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Thread: "had" usage

  1. #1
    New Fish; Learning About Thick Skin thomasrydder's Avatar
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    "had" usage

    Good morning...I've heard some discussion about the overusage of "had" in sentence structure. Several times, the solution of using it once at the beginning of the paragraph, and once at the end was brought forth. So I rewroter a paragraph of a story I'm working on, based on that. I wonder if someone would cast a second set of eyes on it, and give me their take? Thanks!

    This was the most life Elizabeth had shown in quite awhile. For days after her parents’ death, she remained in an almost catatonic state for days. During the following months, a slow thaw took place, brought on by careful nurturing and attention. No one can plan for tragedy, but the close relationship Jackie enjoyed with her sister and family paved the way for an easy adoption. Conditions were laid out in Loretta and David Jacob’s wills for Jackie to have immediate custody in the event of anything unforeseen, and from there, it was mere formality. Elizabeth moved Jackie’s house, and was overjoyed to discover a bedroom had been decorated entirely in Dora the Explorer motif.

  2. #2
    practical experience, FTW
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    "James while John had had had had had had had had had had had a better effect on the teacher."

    I don't see anything wrong with it.

  3. #3
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    Other than "awhile" not being a proper word, and the missing "into" and excess comma in the last sentence, it is not bad. As far as tenses go, you sed imperfect, perfect, pluperfect, and simple past as they were needed, and they seem to fit.

    That bit in your question about "had" in the first and last sentences of a paragraph makes no sense, especially if it was intended to related to use of the pluperfect tense.

  4. #4
    practical experience, FTW Architectus's Avatar
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    So long as you bring us back to the presence with your next starting sentence in your next paragram.

    However, you repeat yourself in the following sentence.

    For days after her parents’ death, she remained in an almost catatonic state for days.
    You say she is in this state for days in the beginning and the end.

    I would probably put it at the end.

    After her parents' death, she remained in an almost catatonic state for days.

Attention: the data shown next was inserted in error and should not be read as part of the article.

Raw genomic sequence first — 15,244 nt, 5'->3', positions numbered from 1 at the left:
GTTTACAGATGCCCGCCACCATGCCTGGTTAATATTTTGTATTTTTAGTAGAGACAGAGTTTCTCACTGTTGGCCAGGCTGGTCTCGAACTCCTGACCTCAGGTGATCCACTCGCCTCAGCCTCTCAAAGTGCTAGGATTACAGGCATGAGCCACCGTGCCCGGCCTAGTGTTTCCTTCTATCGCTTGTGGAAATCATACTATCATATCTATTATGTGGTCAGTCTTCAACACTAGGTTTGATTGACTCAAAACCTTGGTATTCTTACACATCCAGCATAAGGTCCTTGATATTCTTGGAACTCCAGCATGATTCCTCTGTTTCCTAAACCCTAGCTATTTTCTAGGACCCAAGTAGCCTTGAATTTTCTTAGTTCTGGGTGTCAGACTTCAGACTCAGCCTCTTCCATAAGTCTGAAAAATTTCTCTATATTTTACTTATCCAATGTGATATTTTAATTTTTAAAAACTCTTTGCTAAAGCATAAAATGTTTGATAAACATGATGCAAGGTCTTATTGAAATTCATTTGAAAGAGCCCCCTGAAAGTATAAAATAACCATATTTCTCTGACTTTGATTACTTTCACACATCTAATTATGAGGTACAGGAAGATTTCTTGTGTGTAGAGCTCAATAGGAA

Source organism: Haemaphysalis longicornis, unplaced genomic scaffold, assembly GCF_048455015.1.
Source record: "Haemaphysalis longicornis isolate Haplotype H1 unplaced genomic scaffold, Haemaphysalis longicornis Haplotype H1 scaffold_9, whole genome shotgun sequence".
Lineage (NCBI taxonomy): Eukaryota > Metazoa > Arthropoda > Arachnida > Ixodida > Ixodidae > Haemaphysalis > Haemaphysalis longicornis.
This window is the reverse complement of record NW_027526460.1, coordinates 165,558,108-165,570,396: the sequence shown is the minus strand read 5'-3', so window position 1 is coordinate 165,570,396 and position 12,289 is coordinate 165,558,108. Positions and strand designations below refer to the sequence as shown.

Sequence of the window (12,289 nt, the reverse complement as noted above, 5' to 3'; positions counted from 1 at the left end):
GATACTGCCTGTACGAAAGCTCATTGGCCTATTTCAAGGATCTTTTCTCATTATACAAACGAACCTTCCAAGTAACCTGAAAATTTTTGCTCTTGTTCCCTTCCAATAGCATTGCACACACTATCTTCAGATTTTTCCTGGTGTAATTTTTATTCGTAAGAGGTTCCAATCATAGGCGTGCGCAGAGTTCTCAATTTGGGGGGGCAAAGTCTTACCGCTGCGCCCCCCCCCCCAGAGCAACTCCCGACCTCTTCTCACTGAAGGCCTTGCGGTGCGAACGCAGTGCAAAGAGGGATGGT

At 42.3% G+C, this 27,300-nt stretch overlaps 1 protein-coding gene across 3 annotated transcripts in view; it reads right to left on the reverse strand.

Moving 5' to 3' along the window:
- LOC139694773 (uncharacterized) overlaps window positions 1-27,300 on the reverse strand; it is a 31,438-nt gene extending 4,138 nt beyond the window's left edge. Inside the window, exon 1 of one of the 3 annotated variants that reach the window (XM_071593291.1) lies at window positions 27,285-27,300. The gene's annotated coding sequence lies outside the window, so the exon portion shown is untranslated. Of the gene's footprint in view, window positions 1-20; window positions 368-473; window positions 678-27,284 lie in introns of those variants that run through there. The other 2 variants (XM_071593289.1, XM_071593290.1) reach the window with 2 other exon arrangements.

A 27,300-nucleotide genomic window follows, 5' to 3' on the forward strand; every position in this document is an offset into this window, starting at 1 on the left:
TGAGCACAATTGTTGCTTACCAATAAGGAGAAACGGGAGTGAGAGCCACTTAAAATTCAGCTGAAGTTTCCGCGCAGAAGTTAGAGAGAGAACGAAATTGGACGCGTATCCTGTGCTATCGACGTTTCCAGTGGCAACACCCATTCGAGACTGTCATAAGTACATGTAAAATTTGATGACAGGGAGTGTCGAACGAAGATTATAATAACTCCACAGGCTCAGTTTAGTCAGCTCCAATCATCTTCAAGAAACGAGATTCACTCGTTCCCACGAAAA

5. #5
    resident curmudgeon
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    Quote Originally Posted by Snick View Post
    Other than "awhile" not being a proper word, and the missing "into" and excess comma in the last sentence, it is not bad. As far as tenses go, you sed imperfect, perfect, pluperfect, and simple past as they were needed, and they seem to fit.

    That bit in your question about "had" in the first and last sentences of a paragraph makes no sense, especially if it was intended to related to use of the pluperfect tense.
    "Awhile" is fine as an adverb. It's a perfectly good word, and as proper as a little old Baptist lady from South Carolina.

  6. #6
    practical experience, FTW
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    Quote Originally Posted by thomasrydder View Post
    Good morning...I've heard some discussion about the overusage of "had" in sentence structure. Several times, the solution of using it once at the beginning of the paragraph, and once at the end was brought forth. So I rewroter a paragraph of a story I'm working on, based on that. I wonder if someone would cast a second set of eyes on it, and give me their take? Thanks!

    This was the most life Elizabeth had shown in quite awhile. For days after her parents’ death, she'd remained in an almost catatonic state for days. But during the following months, a slow thaw took place, brought on by careful nurturing and attention. No one can plan for tragedy, but The close relationship Jackie enjoyed with her sister and family paved the way for an easy adoption. Conditions were had been laid out in Loretta and David Jacob’s wills for Jackie to have immediate custody in the event of anything unforeseen, and from there, it was mere formality. Elizabeth moved into Jackie’s house, and was overjoyed to discover a bedroom had been decorated entirely in Dora the Explorer motif.
    I hadn't heard of the technique of avoiding too many "had's" by only using them at the beginning and end of the paragraph. I too, struggle with this. Something that's worked for me is sometimes using contractions--allows for the tense to remain the same, but without the use of "had"-- she'd instead of she had, he'd instead of he had, etc.

    My humble take on your paragraph is that it's off in a couple spots. The timing of events is jumping around some--she's showing the most life she's shown in a while, then back to being catatonic, then forward to the slow thaw--could be confusing. Also, the sentence beginning with "No one can plan for tragedy," seems like a nice enough sentence, but it broke up the paragraph too much for me--stepped out of the series of events you were talking about and sort of into editorializing.

    I tried making some changes to your paragraph above--not sure if I correctly crossed words out, it was my first time trying that--I'll see what it looks like after I send this. Regarding "hads," I added one "had been" and crossed out another, and I added "'d" to "she" to form "she'd"--seemed to me it needed that tense, but I didn't want to give you another "had." So, my changes didn't add any "had's." Hooray!

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